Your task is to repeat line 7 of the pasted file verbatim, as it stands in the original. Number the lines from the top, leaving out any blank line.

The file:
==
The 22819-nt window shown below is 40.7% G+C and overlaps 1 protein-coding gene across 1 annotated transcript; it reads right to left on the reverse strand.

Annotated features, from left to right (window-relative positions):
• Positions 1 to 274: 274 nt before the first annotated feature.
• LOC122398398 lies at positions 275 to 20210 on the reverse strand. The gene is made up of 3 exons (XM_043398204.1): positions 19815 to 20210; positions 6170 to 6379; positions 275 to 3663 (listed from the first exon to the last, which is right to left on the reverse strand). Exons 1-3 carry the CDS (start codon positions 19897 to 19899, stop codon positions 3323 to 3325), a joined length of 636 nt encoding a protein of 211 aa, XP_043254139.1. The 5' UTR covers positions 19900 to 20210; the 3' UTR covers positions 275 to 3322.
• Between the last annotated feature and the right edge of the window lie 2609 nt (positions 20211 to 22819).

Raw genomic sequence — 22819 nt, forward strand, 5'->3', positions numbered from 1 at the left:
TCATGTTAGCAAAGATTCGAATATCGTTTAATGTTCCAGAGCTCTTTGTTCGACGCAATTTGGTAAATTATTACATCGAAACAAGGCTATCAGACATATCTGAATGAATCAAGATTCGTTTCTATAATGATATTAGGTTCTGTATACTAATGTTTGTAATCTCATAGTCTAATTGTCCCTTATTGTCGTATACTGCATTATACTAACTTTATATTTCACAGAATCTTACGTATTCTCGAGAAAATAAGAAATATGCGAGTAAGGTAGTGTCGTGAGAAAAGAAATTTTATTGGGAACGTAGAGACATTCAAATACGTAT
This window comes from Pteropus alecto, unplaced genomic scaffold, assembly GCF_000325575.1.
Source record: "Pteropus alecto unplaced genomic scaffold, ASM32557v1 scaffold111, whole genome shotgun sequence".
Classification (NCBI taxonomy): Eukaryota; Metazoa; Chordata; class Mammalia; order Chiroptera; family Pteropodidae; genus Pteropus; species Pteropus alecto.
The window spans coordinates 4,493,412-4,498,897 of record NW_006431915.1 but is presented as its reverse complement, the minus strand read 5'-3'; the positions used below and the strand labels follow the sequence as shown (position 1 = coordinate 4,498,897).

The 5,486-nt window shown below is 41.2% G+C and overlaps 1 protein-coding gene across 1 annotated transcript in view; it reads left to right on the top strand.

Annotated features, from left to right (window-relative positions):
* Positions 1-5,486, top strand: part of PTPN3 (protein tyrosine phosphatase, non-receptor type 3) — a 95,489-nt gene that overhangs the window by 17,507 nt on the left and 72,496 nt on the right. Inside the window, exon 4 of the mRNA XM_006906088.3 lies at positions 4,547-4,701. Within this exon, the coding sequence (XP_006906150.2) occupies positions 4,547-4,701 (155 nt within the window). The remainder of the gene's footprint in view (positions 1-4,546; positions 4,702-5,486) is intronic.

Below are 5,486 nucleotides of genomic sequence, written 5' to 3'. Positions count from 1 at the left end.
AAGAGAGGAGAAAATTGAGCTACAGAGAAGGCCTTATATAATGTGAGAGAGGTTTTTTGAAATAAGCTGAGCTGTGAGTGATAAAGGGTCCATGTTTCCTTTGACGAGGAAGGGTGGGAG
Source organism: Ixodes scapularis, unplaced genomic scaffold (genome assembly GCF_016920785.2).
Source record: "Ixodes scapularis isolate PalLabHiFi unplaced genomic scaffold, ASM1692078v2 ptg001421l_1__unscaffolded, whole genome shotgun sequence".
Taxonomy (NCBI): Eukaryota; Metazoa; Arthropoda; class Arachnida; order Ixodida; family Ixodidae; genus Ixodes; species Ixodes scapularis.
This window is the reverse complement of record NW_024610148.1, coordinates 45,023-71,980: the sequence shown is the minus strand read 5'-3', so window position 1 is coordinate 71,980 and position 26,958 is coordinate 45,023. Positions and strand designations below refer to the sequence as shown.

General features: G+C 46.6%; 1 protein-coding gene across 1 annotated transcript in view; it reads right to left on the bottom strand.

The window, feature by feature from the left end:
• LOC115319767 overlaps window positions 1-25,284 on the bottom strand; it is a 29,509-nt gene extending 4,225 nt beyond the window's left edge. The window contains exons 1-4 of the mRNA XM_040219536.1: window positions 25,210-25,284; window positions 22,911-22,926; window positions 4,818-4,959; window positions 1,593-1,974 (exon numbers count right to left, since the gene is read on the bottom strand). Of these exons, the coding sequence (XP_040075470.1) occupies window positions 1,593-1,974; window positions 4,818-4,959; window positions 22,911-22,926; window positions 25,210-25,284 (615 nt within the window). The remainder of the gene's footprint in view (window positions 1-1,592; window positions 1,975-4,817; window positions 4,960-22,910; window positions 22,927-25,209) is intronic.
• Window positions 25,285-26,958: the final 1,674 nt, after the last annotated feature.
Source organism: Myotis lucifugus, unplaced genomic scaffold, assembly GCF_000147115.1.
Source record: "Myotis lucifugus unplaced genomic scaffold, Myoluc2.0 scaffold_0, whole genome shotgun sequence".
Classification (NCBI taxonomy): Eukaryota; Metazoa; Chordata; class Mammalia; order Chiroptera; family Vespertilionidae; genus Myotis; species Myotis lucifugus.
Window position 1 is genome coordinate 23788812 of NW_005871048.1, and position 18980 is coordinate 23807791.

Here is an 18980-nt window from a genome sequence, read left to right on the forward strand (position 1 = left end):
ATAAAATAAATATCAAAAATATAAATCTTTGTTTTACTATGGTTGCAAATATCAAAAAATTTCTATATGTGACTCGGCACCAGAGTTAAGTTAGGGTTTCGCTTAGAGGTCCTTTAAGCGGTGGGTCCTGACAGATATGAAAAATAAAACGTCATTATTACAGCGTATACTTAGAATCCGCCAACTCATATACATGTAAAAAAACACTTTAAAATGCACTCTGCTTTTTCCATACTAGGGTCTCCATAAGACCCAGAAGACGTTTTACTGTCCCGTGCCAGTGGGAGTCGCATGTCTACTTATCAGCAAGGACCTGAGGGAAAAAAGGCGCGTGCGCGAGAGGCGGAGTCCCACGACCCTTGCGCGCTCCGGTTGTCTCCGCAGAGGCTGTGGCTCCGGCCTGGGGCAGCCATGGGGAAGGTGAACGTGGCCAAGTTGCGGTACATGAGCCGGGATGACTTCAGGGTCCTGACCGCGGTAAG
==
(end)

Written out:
TCATGTTAGCAAAGATTCGAATATCGTTTAATGTTCCAGAGCTCTTTGTTCGACGCAATTTGGTAAATTATTACATCGAAACAAGGCTATCAGACATATCTGAATGAATCAAGATTCGTTTCTATAATGATATTAGGTTCTGTATACTAATGTTTGTAATCTCATAGTCTAATTGTCCCTTATTGTCGTATACTGCATTATACTAACTTTATATTTCACAGAATCTTACGTATTCTCGAGAAAATAAGAAATATGCGAGTAAGGTAGTGTCGTGAGAAAAGAAATTTTATTGGGAACGTAGAGACATTCAAATACGTAT